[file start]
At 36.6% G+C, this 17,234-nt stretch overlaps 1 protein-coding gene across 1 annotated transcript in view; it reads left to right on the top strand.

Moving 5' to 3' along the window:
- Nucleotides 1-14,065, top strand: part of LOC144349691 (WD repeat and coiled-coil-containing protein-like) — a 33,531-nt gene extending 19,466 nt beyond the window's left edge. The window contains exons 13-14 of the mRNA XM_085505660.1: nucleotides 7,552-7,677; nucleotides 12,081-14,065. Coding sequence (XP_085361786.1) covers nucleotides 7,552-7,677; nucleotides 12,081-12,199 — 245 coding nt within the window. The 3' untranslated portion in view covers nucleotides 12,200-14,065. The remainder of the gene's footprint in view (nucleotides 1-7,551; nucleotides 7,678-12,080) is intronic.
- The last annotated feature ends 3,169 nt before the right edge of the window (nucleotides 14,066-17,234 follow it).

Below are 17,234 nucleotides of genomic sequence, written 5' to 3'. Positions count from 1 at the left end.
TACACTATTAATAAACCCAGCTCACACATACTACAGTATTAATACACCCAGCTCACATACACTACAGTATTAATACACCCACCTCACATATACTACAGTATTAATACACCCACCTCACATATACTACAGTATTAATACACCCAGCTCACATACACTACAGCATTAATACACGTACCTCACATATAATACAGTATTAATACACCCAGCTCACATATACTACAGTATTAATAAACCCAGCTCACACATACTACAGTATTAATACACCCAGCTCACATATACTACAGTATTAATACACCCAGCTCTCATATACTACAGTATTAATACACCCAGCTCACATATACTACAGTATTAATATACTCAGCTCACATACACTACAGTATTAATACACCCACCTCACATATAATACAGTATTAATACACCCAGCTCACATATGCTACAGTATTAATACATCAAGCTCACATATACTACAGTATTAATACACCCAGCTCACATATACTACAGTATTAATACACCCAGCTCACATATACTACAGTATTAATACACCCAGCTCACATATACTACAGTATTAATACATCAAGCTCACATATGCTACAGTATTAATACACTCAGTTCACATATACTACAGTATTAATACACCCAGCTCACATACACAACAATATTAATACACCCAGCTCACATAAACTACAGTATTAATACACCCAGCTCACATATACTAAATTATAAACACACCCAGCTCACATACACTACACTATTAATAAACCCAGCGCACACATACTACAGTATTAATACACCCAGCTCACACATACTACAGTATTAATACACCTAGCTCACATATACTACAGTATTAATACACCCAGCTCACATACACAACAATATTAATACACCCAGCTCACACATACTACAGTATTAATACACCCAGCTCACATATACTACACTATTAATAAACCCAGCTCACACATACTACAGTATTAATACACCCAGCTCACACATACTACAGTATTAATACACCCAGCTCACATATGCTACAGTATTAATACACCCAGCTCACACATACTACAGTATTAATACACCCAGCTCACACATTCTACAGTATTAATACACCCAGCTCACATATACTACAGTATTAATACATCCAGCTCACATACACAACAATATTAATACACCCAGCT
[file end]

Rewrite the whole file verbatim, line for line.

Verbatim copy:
At 36.6% G+C, this 17,234-nt stretch overlaps 1 protein-coding gene across 1 annotated transcript in view; it reads left to right on the top strand.

Moving 5' to 3' along the window:
- Nucleotides 1-14,065, top strand: part of LOC144349691 (WD repeat and coiled-coil-containing protein-like) — a 33,531-nt gene extending 19,466 nt beyond the window's left edge. The window contains exons 13-14 of the mRNA XM_085505660.1: nucleotides 7,552-7,677; nucleotides 12,081-14,065. Coding sequence (XP_085361786.1) covers nucleotides 7,552-7,677; nucleotides 12,081-12,199 — 245 coding nt within the window. The 3' untranslated portion in view covers nucleotides 12,200-14,065. The remainder of the gene's footprint in view (nucleotides 1-7,551; nucleotides 7,678-12,080) is intronic.
- The last annotated feature ends 3,169 nt before the right edge of the window (nucleotides 14,066-17,234 follow it).

Below are 17,234 nucleotides of genomic sequence, written 5' to 3'. Positions count from 1 at the left end.
TACACTATTAATAAACCCAGCTCACACATACTACAGTATTAATACACCCAGCTCACATACACTACAGTATTAATACACCCACCTCACATATACTACAGTATTAATACACCCACCTCACATATACTACAGTATTAATACACCCAGCTCACATACACTACAGCATTAATACACGTACCTCACATATAATACAGTATTAATACACCCAGCTCACATATACTACAGTATTAATAAACCCAGCTCACACATACTACAGTATTAATACACCCAGCTCACATATACTACAGTATTAATACACCCAGCTCTCATATACTACAGTATTAATACACCCAGCTCACATATACTACAGTATTAATATACTCAGCTCACATACACTACAGTATTAATACACCCACCTCACATATAATACAGTATTAATACACCCAGCTCACATATGCTACAGTATTAATACATCAAGCTCACATATACTACAGTATTAATACACCCAGCTCACATATACTACAGTATTAATACACCCAGCTCACATATACTACAGTATTAATACACCCAGCTCACATATACTACAGTATTAATACATCAAGCTCACATATGCTACAGTATTAATACACTCAGTTCACATATACTACAGTATTAATACACCCAGCTCACATACACAACAATATTAATACACCCAGCTCACATAAACTACAGTATTAATACACCCAGCTCACATATACTAAATTATAAACACACCCAGCTCACATACACTACACTATTAATAAACCCAGCGCACACATACTACAGTATTAATACACCCAGCTCACACATACTACAGTATTAATACACCTAGCTCACATATACTACAGTATTAATACACCCAGCTCACATACACAACAATATTAATACACCCAGCTCACACATACTACAGTATTAATACACCCAGCTCACATATACTACACTATTAATAAACCCAGCTCACACATACTACAGTATTAATACACCCAGCTCACACATACTACAGTATTAATACACCCAGCTCACATATGCTACAGTATTAATACACCCAGCTCACACATACTACAGTATTAATACACCCAGCTCACACATTCTACAGTATTAATACACCCAGCTCACATATACTACAGTATTAATACATCCAGCTCACATACACAACAATATTAATACACCCAGCT